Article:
Barometric controls, by limiting draft, also limit the intensity of the fire. This results in a steadier heat output and protects the stove and chimney from overheating. (Such functions are usually more important for coal-fired than for wood-fired appliances, but they come into play with large central wood-burning furnaces too.)
The important issue in this study, however, is the creosote-controlling potential of barometric draft regulators. Added air both cools and dilutes the smoke in the chimney. The dilution air also increases the total flow up the chimney (despite the fact that it lowers the temperature of the gas), and therefore yields higher flue gas velocity. Though the net effect of all these influences is hard to predict theoretically, studies done at Shelton Energy Research — using devices other than barometric draft controls — have shown that the introduction of dilution air can dramatically reduce creosote accumulation.
Our current tests will, we hope, enable us to measure just how much less creosote can be expected in a chimney when a barometric draft regulator is used. In order to maximize the device's possible effect, we're adjusting it for the minimum draft setting that's consistent with the firing rate and heat output typically used in a home installation.
The Smoke Consumer consists of a knitted wire mesh filter mounted under a cast-iron plate. The assembly can be positioned either at a right angle or parallel to the smoke flow just as can a simple stovepipe damper. When the filter is in the closed (across the flow) position, much of the flue gas moves through its passageways (of course a little smoke does flow around the device, in the space between the plate and the stovepipe wall). The manufacturer claims that the Smoke Consumer reduces creosote by filtering out particles. Consequently, the filter requires periodic cleaning: Maintenance includes a recommended "continuous burn reactor cycle" once a day — which involves running the stove hot enough to burn material off the filter — and manual cleaning of the mesh (by removing it from the unit) weekly.
The Smoke Dragon is a catalytic afterburner and heat exchanger that's designed to ignite any smoke that hasn't been burned in the stove itself. The Smoke Dragon's catalytic combuster — which is made by Corning Glass Works — is a ceramic honeycomb structure, about six inches in diameter and three inches long, coated with a very thin layer of a noble-metal catalyst (such as platinum and/or palladium).
Essentially, the catalyst lowers the ignition temperature of the smoke from around 1100 or 1200 degrees Fahrenheit to about 400 to 600 degrees Fahrenheit. Thus, if the gas is hot enough, and if it contains adequate oxygen, much of the material will be burned in and just above the catalyst. Furthermore, once the catalyst begins working, the smoke temperature can fall without ill effects because the heat being generated by the burning gas in the catalyst will warm the incoming fumes enough so that they too will ignite. The Smoke Dragon has the potential for reducing creosote, cutting air-polluting emissions, and increasing the energy efficiency of the system with which it's used (much of the heat released in the combuster is recovered by the heat exchanger).
However, in practice it's difficult to predict the performance of catalytic devices. Factors that could influence the overall effectiveness of such a unit include smoke density, oxygen concentration, the degree of mixing of oxygen and smoke, flue gas temperature, and the amount of both intentional and unintentional smoke bypass. Thus, only through testing can the actual effectiveness of devices such as the Smoke Dragon be determined.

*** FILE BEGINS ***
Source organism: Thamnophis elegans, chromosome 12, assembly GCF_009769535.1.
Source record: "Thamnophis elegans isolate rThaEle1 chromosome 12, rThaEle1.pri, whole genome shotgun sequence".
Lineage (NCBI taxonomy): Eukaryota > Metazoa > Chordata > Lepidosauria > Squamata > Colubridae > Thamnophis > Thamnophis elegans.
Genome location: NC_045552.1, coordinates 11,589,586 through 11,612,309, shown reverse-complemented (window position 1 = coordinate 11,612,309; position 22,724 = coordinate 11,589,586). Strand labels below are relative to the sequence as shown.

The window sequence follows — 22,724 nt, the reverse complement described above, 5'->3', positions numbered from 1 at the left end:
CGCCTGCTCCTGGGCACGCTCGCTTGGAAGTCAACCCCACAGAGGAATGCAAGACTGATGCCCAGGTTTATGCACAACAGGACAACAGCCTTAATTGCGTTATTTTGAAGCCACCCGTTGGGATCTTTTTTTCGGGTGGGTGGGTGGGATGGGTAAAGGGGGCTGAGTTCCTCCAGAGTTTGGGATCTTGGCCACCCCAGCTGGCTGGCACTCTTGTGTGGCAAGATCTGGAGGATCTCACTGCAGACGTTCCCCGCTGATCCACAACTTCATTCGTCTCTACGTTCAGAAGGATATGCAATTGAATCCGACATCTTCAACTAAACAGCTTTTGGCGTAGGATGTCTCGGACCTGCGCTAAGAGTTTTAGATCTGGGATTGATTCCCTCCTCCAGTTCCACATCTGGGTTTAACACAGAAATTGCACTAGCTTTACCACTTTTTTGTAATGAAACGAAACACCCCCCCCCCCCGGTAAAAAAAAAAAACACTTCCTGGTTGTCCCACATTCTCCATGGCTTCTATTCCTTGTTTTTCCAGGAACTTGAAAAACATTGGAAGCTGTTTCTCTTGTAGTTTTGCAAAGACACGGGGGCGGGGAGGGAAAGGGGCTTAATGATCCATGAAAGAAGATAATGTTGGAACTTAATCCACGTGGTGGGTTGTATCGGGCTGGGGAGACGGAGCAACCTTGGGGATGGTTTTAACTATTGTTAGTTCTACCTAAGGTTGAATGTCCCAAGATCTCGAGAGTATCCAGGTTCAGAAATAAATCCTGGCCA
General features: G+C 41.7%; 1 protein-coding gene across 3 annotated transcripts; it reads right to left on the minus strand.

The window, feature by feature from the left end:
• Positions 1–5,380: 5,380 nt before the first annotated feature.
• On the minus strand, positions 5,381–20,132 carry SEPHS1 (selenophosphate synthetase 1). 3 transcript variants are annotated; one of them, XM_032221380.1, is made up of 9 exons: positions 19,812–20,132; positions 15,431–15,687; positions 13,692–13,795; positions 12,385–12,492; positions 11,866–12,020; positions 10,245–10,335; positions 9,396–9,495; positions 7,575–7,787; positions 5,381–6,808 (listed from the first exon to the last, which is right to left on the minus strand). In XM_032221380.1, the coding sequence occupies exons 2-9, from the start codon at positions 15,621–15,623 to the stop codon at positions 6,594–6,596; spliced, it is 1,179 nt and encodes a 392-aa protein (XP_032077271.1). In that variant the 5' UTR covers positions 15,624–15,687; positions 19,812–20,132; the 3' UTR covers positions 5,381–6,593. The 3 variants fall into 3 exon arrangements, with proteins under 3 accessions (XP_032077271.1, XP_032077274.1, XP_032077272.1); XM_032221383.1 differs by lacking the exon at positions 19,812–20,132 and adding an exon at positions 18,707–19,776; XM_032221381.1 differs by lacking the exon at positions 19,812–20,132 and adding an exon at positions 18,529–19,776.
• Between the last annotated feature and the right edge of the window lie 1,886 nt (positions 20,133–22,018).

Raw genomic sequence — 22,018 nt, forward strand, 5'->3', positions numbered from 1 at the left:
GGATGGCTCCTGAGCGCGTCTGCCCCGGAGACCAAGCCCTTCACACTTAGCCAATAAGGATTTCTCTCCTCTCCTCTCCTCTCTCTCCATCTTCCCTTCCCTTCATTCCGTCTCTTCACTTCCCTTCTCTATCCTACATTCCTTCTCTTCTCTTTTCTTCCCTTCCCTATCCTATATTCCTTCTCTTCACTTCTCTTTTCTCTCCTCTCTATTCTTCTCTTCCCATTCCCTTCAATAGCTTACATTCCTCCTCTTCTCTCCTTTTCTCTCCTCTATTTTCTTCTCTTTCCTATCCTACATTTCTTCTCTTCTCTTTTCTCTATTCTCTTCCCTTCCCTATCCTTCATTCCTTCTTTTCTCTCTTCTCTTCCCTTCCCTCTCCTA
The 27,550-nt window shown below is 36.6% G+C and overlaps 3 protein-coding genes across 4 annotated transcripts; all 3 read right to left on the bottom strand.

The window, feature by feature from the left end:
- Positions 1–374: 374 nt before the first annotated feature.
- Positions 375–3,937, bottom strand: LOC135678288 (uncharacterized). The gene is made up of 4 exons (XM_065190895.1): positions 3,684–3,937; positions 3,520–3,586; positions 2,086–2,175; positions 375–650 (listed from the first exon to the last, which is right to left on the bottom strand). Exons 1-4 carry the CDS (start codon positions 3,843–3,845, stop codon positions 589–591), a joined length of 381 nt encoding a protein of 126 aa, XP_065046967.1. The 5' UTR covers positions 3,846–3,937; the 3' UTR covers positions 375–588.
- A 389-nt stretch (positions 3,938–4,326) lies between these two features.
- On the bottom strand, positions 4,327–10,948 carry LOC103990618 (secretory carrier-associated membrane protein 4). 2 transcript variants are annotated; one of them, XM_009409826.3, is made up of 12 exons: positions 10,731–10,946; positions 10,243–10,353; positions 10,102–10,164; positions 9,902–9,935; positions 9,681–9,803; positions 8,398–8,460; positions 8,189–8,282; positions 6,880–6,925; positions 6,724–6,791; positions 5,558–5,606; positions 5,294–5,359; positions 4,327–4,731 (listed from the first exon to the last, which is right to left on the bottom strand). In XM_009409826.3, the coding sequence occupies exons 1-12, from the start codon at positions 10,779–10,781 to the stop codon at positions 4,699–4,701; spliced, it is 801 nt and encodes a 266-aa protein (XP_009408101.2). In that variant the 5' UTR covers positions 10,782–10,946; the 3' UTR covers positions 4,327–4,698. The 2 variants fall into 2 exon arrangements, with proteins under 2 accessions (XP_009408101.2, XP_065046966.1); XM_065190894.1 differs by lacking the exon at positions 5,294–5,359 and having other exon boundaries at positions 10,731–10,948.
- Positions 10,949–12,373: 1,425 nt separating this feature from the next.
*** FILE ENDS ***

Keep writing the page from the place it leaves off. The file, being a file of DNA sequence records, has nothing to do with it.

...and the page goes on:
An array of identical stoves — some equipped with devices and others without — are being operated simultaneously for 10 days under a variety of firing conditions. Each product being tested has been installed on a pair of stoves and two heaters are being run without devices to serve as controls. By arranging the experiment in this fashion, we can check on the consistency and re-producibility of both the devices' effects and the test methods.
Creosote accumulation is determined by weighing the "test portions" of the chimneys before and after the test. These sections consist of single-wall stovepipe located inside the laboratory where the controlled climate can give better experimental control and reproducibility of results. Using stovepipe instead of factory-built chimney increases the amount of creosote that accumulates, since the flue gases cool off more rapidly when passing through standard stovepipe.
A variety of different wood species and moisture contents are being used to fuel the stoves over the course of the experiment, but the same species and moisture content are used in all six heaters at any given fuel loading. Furthermore, for each refueling, all six loads have the same weight within 10 percent, and the total fuel weights for each stove over a day are the same to within 1 percent.
The combustion air controls on all the appliances are set to maintain the same burning conditions using the temperatures of the flue gases just below the devices and the appearance of the fires as indicators of uniformity. Flue gas temperatures are being measured both below the devices and above them in the test sections of the stovepipes. The temperatures are being monitored constantly, using recorders.
The stoves will be fired for about 10 days at a mixture of high and low burn rates in order to simulate home stove use realistically and to assure that any creosote reducer that performs better under particular firing conditions gets a chance to show its capabilities. Each stovepipe test section will then be reweighed. Both "wet" and "dry" weights will be measured (the sections will be placed in a 200 degree Fahrenheit oven for roughly three days before the second weighing). From previous experience we know that significant amounts of water can be trapped in the creosote deposits on the flue walls, which could distort the results if no dry weight were taken.
In our long history of testing stoves and accessory products, we have encountered many surprises, and we've learned to be careful about prejudging results. The manufacturers of all three products claim significant creosote-reducing effects. In our article in the next issue of MOTHER EARTH NEWS, we'll report our conclusions, after having actually put the products to the test.